Written by Ronald Scaglia Tuesday, 20 November 2012 11:56
However, Mangouranes was fortunate. Power was returned to the restaurant he is a co-owner of rather quickly. That night The Good Life was buzzing, as it was one of the few establishments with electricity, and was therefore able to open for business. Residents of Massapequa, Massapequa Park and surrounding communities descended on the restaurant hoping to enjoy a hot meal, good conversation, a warm place to stay for an hour or so, and perhaps most importantly, the chance to escape the devastation that the storm had left in its wake.
“We were doing numbers that we shouldn’t be doing,” said Mangouranes. “We felt guilty.”
The restaurant is quite popular and is usually crowded. However, because it was one of the few businesses in the area that was able to open, Mangouranes said the size of the crowd on the weeknights following the storm was similar to that of a Friday or Saturday night. While Mangouranes and his partners Anthony and Paul Oliva were happy to serve the community in its time of need, they also wanted to give back to help an area that was hit so hard.
Therefore, on Nov. 13, The Good Life held a fundraiser with all of the revenue from that evening being donated to local churches and Tunnel to the Towers. Mangouranes says that within 10 minutes of the event being posted on Facebook, there were more than 100 responses of volunteers wanting to participate. And even though The Good Life wanted to absorb all of the expenses, others were quick to participate. Brewers donated beer. Mayor Altadonna lent a hand serving as a guest bartender. In addition, Sugar Rush, on Park Boulevard donated the bread for the sausage and pepper heroes which were being sold on the sidewalk outside of the restaurant, along with pretzels. On the inside, the owners of Sugar Rush, Andrew Mincher and Greg Hendershot, sold cookies and cupcakes with all of the money from the sales also being donated. The bakery was not as fortunate as The Good Life as it was without electricity for a much longer spell, but the owners nonetheless decided to help give back.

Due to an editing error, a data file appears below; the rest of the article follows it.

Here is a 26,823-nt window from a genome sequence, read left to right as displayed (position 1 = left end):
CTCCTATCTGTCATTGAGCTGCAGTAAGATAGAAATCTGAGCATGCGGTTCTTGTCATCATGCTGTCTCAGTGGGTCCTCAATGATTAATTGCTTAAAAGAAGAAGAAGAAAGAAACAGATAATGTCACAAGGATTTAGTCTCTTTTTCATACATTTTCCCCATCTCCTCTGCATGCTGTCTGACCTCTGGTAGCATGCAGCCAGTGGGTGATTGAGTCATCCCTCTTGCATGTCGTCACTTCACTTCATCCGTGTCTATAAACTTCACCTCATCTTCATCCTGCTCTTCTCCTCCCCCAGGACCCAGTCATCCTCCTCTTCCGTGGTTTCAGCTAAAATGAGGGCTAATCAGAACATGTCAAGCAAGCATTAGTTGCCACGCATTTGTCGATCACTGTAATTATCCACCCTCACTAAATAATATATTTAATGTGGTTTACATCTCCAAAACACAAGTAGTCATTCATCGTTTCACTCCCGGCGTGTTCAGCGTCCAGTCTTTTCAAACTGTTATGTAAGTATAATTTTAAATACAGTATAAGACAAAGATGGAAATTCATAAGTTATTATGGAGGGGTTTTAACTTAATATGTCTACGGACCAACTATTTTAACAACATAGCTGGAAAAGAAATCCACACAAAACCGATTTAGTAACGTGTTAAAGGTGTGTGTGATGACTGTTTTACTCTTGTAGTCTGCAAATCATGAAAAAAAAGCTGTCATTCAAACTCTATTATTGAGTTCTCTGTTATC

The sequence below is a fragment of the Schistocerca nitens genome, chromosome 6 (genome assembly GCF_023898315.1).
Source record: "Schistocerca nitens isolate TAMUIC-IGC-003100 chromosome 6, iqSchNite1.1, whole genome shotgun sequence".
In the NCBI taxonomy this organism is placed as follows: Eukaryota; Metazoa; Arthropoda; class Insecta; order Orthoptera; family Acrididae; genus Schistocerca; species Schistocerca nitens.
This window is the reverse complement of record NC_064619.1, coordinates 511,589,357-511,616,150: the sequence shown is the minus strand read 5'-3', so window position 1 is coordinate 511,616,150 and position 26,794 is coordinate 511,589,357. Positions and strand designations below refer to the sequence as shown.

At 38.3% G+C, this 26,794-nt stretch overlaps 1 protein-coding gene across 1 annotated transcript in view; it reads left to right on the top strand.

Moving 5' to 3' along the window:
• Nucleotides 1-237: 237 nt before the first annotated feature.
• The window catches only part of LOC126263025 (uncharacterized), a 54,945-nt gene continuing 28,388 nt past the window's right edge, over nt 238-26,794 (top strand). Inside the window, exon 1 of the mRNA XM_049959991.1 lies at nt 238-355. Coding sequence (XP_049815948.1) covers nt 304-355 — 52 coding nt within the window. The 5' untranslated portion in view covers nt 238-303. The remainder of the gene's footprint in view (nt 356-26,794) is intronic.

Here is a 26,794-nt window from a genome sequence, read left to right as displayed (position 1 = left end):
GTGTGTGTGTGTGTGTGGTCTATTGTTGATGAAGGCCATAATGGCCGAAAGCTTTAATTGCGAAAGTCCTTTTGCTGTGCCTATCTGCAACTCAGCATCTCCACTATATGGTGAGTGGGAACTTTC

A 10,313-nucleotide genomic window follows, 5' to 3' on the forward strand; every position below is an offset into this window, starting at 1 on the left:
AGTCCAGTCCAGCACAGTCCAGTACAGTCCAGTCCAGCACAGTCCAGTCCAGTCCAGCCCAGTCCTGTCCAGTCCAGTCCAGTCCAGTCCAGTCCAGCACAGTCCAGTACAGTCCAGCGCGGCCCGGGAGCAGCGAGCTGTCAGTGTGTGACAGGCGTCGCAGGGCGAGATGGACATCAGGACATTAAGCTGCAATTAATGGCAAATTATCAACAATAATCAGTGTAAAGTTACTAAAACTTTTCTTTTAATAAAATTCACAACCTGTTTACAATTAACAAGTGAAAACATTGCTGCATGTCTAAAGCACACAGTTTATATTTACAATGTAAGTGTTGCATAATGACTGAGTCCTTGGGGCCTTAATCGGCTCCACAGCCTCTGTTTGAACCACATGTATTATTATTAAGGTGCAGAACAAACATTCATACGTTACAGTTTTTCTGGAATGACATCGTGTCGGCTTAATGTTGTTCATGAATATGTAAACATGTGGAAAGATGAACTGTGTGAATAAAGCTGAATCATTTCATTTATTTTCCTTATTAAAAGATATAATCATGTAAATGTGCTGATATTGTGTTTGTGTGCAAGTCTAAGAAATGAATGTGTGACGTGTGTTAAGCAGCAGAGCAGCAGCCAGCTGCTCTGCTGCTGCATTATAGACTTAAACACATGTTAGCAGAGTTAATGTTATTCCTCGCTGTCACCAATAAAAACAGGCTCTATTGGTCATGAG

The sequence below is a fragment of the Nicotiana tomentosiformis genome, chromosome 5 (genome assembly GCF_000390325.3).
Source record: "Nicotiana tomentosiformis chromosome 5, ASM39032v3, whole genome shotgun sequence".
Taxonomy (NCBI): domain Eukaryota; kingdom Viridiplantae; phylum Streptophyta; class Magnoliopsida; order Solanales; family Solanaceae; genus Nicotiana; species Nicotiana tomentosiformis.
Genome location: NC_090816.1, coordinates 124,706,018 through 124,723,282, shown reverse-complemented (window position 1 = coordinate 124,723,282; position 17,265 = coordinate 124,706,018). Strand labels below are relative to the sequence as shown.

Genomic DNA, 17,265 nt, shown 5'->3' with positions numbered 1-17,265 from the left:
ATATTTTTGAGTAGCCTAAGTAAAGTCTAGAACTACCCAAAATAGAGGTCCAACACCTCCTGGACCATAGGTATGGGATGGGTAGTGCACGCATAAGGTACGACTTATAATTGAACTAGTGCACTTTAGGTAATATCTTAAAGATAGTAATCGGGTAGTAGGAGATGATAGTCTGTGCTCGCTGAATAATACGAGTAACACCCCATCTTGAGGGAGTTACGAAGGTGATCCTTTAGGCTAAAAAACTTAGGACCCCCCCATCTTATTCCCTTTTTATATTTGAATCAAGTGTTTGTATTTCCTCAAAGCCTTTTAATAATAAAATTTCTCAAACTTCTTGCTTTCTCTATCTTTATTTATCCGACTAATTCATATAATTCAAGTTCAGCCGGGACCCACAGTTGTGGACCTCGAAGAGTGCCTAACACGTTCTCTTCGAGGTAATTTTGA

“We lost power just like everyone else, but we felt it was better just giving back,” said Mincher as customers lined up in The Good Life for one his tasty treats. He later added, “It feels awesome [to give back to the community]. We’re going to start our own charity because of this.”
“We’re trying to help out with what we do best,” added Hendershot.
Around 7 p.m. the restaurant was already packed. Mangouranes estimated that already, about 150 people were in attendance. Except for the sales t-ax, every penny collected that night, including all sales and tips would be donated to the charities. Mangouranes expected to raise about $15,000-$20,000, which would be given back to the community through the charities.
“This is the fun part,” he remarked as he shook hands with the patrons who came down to lend their support. “Just the response, shaking hands and participating in a little bit of the community.”